Turn the pages of your calendars back with me eleven years to when I was but an eight year old little boy visiting my grandparent’s farm in central Alabama. For some strange reason, as everyone else was busy working around the farm, I found myself walking through the house alone. Almost as if I was drawn to them, I discovered two pamphlets that rested on a very cluttered kitchen counter and I ran to the back room with them firmly in hand. I sat on the hard wooden floor with my back resting against the bed and began to read the brochures, vivid in their detailed accounts of a time when the earth would be filled with unimaginable violence and of a world ruler who would emerge from the chaos seeking to destroy anyone who chose not to worship him as a god. In retrospect, this one was so detailed I doubt it was intended for any eight year old child to read. The second tract was about a day when Jesus would return to earth in the air and everyone who knew Him, all who had been "saved", would ascend into the skies to join Him and live with Him forever. I was amazed that this also included those who had died and been buried! There was a picture in the leaflet of Jesus standing in the sky above a city with souls traveling in what appeared to be beams of light speeding toward Him, including pilots and drivers whose sudden disappearance caused planes to crash and cars to collide.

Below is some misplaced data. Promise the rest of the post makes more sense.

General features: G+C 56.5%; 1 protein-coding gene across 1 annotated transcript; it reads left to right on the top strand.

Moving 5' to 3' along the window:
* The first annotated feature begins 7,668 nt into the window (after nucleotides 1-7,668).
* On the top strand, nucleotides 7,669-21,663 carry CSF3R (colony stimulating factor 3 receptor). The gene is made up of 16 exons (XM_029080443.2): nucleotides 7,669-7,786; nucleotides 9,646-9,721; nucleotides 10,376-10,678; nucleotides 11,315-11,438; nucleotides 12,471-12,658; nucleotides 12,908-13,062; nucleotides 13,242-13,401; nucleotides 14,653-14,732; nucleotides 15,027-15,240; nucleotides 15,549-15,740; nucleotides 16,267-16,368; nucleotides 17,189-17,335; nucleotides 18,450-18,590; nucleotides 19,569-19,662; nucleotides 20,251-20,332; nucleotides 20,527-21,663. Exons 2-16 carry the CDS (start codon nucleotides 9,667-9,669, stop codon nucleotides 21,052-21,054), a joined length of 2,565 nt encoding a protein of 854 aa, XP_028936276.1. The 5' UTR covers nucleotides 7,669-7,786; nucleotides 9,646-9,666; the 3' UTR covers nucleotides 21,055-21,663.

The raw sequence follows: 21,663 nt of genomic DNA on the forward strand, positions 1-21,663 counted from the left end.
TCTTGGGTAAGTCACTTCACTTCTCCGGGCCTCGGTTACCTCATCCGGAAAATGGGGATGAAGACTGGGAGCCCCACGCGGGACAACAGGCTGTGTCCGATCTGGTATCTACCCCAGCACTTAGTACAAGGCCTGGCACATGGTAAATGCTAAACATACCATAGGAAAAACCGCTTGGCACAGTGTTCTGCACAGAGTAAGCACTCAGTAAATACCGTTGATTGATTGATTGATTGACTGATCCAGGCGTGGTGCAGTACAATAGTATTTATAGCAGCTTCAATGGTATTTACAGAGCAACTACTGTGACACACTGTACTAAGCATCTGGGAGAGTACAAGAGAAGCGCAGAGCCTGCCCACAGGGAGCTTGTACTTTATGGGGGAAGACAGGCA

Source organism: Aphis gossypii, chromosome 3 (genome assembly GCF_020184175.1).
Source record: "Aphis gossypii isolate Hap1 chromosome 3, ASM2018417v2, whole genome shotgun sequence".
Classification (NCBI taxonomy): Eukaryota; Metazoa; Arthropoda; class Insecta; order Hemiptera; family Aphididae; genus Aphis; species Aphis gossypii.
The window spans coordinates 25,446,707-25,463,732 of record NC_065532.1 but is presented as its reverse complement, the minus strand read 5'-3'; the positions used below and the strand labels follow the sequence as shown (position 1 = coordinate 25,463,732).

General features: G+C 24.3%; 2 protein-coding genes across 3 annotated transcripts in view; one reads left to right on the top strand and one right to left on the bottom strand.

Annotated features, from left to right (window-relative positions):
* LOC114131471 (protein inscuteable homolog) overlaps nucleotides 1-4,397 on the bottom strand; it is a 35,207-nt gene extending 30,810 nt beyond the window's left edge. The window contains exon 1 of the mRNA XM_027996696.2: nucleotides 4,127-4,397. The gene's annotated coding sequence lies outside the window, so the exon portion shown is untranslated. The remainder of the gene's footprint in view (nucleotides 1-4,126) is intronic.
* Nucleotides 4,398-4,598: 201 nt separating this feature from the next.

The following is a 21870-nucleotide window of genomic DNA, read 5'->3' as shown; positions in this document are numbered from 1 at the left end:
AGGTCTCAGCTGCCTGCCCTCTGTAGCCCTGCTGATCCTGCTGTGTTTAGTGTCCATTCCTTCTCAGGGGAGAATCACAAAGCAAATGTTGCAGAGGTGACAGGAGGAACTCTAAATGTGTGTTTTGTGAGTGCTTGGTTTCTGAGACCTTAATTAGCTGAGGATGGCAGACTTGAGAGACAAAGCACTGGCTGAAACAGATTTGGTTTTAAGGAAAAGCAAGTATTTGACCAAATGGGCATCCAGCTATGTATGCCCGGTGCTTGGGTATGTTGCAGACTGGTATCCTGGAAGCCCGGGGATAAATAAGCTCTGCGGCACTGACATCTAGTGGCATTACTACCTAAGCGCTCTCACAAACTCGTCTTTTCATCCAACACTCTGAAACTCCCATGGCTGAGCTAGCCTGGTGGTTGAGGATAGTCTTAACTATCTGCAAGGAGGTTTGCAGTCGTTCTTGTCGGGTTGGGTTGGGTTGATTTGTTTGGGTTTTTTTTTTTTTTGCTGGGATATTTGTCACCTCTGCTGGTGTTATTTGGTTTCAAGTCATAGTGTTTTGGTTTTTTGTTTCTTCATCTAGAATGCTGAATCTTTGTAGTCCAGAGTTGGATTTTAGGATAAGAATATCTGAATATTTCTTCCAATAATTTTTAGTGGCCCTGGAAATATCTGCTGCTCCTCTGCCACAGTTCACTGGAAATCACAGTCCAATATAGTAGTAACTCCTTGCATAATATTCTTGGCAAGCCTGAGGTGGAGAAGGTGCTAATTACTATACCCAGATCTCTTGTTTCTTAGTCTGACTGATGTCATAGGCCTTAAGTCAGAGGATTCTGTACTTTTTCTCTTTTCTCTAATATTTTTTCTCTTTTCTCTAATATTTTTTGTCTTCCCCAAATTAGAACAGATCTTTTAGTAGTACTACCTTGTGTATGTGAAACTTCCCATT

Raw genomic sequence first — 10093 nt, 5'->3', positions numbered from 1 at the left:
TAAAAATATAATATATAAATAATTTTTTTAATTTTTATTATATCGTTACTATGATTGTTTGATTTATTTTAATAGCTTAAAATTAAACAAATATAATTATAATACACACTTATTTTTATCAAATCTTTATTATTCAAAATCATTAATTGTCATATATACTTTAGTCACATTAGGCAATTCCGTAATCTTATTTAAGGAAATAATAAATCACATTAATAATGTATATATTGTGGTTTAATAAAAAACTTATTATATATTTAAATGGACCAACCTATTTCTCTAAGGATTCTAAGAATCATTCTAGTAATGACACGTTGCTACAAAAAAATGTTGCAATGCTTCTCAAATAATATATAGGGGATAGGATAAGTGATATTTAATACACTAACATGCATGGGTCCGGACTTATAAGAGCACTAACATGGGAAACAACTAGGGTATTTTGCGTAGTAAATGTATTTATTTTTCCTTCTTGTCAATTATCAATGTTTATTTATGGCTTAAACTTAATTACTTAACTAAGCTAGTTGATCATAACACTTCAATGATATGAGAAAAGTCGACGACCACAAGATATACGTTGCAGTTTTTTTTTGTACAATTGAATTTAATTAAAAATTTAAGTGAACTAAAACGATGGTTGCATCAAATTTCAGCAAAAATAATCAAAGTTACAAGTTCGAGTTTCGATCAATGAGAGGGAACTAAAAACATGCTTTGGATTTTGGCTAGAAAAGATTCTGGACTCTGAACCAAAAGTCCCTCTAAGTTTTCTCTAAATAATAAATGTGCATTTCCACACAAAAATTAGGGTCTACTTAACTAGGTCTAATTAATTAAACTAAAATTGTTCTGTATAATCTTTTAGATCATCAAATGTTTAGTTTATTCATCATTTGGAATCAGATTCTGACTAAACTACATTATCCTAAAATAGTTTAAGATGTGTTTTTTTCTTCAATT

Now at nineteen years of age, in that valley of decision, on the last day of December in 1990, I finally complied with my friend Travis’ request and agreed to visit his pastor. I found myself seated in the office of Dr. James Ellis on this Monday afternoon, my eyes drawn to a book that rested on his desk between the two of us with its title boldly printed on its binding, "The Book of Revelation". In those moments, thoughts of what I had read eleven years earlier were recalled and conversations with my friends Travis, Troy and the RA were replayed. It came to me suddenly of all of the ground work that had been laid and all the seeds that had been planted which led to this very moment. I had to make a decision and was presented with a choice to accept the precious gift of salvation and become “saved" or to reject the offer and remain “lost” forever. I remember glancing over my right shoulder as I sat in that chair across from Pastor Ellis as if to say to God, “You caught up with me. You win.” I surrendered myself and chose the offer of salvation. I remain grateful today for all of those people, now my brothers in Christ, that the Lord placed in my life who would eventually win me to the Lord Jesus Christ so that I could be gloriously saved and born again.
My friends, I offer this testimony as a means of encouraging all who witness and testify to others that do not see any immediate fruit. You are planting seeds in eternity that will render the fruit of everlasting life. Press on and remember that it is indeed a fearful thing to fall into the hands of the living God.
I thank my God upon every remembrance of you, Philippians 1:3